This paper seeks to demonstrate that there is a deliberate and intentional link between residential housing patterns and crime and mass incarceration, and that government plays a strong role in allowing and formalizing this link. Using historical examples, this paper attempts to document the role of government and policy in furthering residential segregation through the processes of gentrification and disinvestment. By contributing to the destruction of low-income communities and the invasion of gentry through covert partnerships with the private sector to develop land and design cities, government has prioritized commercial interests over the needs of the community at all income levels. Finally, this paper examines the role of gentrification in defining criminal behaviors among communities, the effects of increased police surveillance, and the impact on perceived crime rates.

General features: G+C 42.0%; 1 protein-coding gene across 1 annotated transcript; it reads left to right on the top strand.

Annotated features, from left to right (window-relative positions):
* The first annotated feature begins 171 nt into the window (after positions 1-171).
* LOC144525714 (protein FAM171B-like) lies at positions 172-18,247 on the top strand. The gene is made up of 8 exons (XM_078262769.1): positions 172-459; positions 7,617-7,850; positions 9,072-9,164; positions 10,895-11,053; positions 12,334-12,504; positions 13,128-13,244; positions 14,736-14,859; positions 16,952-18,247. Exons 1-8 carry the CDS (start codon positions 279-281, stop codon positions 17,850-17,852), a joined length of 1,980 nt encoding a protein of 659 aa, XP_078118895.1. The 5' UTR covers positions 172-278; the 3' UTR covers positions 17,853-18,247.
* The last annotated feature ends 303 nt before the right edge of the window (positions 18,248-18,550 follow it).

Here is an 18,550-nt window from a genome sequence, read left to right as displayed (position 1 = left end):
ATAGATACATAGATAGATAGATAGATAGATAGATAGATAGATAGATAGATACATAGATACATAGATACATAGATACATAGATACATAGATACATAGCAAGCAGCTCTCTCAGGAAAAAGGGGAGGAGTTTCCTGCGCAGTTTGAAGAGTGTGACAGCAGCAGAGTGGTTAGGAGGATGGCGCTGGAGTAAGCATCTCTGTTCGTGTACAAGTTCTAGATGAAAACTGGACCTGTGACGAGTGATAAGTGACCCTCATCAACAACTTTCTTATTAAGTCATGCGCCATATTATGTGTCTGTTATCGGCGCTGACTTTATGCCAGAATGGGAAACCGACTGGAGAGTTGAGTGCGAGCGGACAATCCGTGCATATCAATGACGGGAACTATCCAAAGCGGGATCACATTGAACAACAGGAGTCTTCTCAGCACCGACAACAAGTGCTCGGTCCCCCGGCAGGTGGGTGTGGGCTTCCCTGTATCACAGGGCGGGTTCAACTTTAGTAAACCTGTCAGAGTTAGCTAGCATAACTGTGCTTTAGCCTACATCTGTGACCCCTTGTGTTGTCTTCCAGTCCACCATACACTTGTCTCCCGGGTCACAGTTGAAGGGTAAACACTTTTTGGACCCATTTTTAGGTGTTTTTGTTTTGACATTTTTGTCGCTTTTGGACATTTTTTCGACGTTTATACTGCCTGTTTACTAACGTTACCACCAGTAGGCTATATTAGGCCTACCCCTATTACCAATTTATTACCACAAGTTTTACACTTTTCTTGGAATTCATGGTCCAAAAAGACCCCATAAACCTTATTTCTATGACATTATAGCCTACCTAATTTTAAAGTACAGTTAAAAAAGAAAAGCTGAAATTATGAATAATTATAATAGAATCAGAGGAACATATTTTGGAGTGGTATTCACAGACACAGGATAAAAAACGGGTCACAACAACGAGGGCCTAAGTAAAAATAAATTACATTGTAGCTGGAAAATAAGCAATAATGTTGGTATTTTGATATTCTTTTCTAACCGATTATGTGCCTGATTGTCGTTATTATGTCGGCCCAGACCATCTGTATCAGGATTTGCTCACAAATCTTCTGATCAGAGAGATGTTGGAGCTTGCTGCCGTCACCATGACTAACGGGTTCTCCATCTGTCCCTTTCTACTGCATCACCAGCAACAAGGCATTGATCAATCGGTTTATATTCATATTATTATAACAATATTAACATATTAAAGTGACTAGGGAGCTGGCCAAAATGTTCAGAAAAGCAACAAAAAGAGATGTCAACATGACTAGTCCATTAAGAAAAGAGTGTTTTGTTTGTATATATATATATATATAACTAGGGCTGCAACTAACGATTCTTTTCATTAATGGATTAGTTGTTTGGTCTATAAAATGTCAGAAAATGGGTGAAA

"There Goes the Neighborhood: Exposing the Relationship Between Gentrification and Incarceration,"
Themis: Research Journal of Justice Studies and Forensic Science:
Vol. 3, Article 10.
Available at: http://scholarworks.sjsu.edu/themis/vol3/iss1/10